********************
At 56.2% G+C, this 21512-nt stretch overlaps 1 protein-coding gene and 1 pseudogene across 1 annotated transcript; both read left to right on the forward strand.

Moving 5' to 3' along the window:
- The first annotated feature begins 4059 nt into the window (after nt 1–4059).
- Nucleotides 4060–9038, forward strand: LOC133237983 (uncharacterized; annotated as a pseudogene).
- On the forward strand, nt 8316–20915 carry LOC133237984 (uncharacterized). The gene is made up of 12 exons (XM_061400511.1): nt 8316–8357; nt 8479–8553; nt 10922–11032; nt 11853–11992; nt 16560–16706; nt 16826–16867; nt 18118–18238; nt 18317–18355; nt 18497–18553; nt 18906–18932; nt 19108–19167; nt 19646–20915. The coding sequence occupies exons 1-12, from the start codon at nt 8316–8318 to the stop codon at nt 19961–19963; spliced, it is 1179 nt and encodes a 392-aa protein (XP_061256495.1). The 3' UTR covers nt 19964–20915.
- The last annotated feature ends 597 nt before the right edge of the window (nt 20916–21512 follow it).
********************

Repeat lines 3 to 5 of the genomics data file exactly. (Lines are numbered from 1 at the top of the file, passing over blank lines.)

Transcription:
- The first annotated feature begins 4059 nt into the window (after nt 1–4059).
- Nucleotides 4060–9038, forward strand: LOC133237983 (uncharacterized; annotated as a pseudogene).
- On the forward strand, nt 8316–20915 carry LOC133237984 (uncharacterized). The gene is made up of 12 exons (XM_061400511.1): nt 8316–8357; nt 8479–8553; nt 10922–11032; nt 11853–11992; nt 16560–16706; nt 16826–16867; nt 18118–18238; nt 18317–18355; nt 18497–18553; nt 18906–18932; nt 19108–19167; nt 19646–20915. The coding sequence occupies exons 1-12, from the start codon at nt 8316–8318 to the stop codon at nt 19961–19963; spliced, it is 1179 nt and encodes a 392-aa protein (XP_061256495.1). The 3' UTR covers nt 19964–20915.